things on their side that could be done more efficiently. Those tools are more
important to us than passing out metrics on a monthly basis.

How should organisations go about managing the service provider relationship?

The relationships should first and foremost be predicated on a
partnering relationship. Personal relationships are key to this but also a
clear understanding early on by both parties on what the client will retain and
the outsourcer will manage is critical to the working relationship. Joint
management structures are important to ensure interests are meshed,
transparency and trust are established at the outset.

Cultural issues, loss of control and poor management of the service provider
are often cited as reasons for failure in outsourcing. But what other issues
should HR managers consider?

It is important to recognise the concerns of employees as organisations pursue
HR outsourcing. HR managers need to have convinced staff before implementation
that employee self-service and a more strategic HR function is not a diminution
of their current HR support, but rather a major enhancement. All too often cost
savings are cited as the main benefits – while cost is a major driver, the HR
service and channel expansion is often understated. A communication and
training plan is therefore a critical success factor all too often overlooked.

The outsourcer has to bring some type of scale and buying power to the table.
But we also bring a whole data network and telephony network infrastructure and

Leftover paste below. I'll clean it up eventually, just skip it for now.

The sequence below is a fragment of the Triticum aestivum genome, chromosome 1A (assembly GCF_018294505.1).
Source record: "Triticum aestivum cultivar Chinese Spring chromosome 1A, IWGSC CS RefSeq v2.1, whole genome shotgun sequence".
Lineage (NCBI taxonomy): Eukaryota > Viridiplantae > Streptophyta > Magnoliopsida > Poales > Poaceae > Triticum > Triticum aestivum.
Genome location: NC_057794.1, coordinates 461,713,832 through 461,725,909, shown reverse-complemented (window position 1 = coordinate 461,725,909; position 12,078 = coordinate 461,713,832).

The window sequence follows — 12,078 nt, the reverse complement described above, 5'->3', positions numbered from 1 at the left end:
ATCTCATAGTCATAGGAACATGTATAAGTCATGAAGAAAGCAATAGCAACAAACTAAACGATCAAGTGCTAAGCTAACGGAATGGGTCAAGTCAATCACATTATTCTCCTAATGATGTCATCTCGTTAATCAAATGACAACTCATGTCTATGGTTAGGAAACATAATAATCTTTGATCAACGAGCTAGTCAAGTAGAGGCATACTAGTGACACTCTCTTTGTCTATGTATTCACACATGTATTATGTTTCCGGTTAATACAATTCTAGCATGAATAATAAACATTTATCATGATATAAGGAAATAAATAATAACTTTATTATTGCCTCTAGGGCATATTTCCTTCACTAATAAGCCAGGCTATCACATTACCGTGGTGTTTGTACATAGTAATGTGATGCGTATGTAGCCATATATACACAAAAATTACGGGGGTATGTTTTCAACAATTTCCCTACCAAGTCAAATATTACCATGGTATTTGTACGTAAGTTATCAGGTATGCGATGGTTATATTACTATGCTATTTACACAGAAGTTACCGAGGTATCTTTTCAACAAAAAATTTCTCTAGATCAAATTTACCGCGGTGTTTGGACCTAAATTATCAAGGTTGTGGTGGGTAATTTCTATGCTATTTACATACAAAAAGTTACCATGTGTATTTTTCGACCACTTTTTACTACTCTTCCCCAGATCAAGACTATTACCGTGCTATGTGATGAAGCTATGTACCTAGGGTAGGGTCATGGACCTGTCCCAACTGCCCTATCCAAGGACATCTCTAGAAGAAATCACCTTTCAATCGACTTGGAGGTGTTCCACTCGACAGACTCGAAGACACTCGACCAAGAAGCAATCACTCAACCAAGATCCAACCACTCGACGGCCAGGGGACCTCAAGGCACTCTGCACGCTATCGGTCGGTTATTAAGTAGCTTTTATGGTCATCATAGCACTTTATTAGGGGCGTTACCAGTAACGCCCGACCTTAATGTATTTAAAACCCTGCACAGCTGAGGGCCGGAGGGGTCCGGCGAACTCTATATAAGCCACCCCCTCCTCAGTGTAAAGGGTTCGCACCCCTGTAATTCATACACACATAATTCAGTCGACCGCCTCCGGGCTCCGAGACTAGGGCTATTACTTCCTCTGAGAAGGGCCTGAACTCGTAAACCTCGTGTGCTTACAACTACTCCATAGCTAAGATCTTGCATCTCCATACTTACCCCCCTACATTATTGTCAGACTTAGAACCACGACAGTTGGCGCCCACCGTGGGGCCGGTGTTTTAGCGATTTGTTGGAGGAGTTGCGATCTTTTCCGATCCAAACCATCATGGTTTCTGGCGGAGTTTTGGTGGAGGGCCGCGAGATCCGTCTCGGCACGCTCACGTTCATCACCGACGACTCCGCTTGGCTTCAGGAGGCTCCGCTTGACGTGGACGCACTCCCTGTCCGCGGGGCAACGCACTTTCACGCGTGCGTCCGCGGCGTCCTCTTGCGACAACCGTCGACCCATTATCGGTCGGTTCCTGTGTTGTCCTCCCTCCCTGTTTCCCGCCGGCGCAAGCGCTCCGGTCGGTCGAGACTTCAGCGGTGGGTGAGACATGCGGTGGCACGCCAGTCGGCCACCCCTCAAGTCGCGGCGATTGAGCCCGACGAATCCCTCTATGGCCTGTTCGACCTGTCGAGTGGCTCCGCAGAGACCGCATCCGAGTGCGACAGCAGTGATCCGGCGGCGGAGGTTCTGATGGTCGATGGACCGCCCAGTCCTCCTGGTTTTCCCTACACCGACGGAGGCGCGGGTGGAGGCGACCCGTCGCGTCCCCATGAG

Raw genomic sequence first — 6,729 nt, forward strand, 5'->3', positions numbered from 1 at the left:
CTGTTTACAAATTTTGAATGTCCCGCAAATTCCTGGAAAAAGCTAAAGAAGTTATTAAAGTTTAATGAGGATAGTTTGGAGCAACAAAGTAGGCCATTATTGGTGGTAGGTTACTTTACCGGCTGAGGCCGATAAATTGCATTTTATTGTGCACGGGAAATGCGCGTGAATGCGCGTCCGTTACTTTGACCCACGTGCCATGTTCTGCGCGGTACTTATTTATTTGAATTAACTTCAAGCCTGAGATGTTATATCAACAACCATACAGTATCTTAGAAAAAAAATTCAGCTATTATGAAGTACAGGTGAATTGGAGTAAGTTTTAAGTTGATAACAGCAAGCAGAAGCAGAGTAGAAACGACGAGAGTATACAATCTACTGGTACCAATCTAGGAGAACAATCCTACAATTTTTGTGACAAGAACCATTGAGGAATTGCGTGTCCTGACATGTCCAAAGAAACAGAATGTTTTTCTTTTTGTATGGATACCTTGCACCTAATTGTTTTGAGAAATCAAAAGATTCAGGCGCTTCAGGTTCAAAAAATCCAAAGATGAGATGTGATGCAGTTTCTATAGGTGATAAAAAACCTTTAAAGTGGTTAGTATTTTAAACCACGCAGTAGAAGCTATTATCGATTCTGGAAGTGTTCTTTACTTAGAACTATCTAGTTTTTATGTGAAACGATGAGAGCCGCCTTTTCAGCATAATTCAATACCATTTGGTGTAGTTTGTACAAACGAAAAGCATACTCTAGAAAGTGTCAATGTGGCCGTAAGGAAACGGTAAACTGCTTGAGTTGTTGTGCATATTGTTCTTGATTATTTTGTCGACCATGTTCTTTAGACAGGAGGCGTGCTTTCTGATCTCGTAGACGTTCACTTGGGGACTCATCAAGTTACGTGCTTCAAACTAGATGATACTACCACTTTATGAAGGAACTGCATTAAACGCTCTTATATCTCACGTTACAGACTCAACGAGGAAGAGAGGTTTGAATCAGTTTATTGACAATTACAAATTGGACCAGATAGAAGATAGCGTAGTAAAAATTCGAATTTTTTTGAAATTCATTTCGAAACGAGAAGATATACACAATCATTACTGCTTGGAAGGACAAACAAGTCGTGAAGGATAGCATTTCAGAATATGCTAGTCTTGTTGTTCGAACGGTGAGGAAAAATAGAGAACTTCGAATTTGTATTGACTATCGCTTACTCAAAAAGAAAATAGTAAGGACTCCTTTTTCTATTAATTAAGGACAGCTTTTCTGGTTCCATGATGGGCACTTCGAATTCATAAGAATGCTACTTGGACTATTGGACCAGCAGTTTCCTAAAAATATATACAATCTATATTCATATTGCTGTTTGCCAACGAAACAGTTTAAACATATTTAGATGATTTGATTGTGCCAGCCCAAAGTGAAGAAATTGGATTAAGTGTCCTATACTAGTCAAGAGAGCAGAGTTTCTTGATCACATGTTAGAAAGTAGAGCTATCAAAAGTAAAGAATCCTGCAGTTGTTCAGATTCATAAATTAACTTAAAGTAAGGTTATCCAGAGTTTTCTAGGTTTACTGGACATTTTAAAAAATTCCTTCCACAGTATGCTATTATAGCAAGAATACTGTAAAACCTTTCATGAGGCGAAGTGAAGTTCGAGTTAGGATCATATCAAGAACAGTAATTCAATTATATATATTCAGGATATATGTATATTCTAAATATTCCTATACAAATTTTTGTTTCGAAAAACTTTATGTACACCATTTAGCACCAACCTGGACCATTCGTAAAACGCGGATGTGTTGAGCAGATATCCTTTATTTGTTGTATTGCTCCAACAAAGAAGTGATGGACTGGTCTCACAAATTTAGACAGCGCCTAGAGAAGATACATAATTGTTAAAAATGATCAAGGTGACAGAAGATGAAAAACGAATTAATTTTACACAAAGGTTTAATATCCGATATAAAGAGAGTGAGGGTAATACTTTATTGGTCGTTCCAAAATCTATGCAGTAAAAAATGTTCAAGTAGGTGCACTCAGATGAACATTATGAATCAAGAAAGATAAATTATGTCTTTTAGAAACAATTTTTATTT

a secured internet access structure – and we bring the systems and keep them up
to date.

If much of the outsourcer’s business case rests on economies of scale,
presumably you have to standardise much of the services you offer. How much can
they be tailored to individual needs?

Our view is that larger organisations still need to differentiate themselves in
the marketplace. We are very keen to give people something tailored to their
needs. But often organisations will claim they need to be more differentiated
than they actually do. You need to resist the temptation to be ultra-tailored,
but you do need to customise.

How much is this an HR issue, and how much board level?

With the increasing difficulty of attracting, retaining and motivating top
talent – HR management is becoming a major business issue.  The possibility of HR becoming a strategic
player by outsourcing less value-added activities is highly attractive to
enlightened organisations and boards striving for advantage in ever tougher
market conditions. With the cost and service benefits now available through
these transactions, HR and boards are generally considering these issues
together against a detailed business case.

How do outsourcers’ approaches to the transition period vary?

Our approach is somewhat different – before anything is actually transferred
over to Convergy, we are keen to fix it. Most providers take on the service,
then fix it piecemeal – they sell you something that lets them take some
benefit for fixing it, but that is not necessarily transparent to you as the client.

We find it is more expedient to do it this way, versus taking the service
delivery model over and then transforming it. You spend a large amount of time
in the latter model moving people, some of whom will not be part of the model going
forward. In the new organisation, the skillsets you need – both at the
outsourcer and in the stay-behind team – are typically quite different.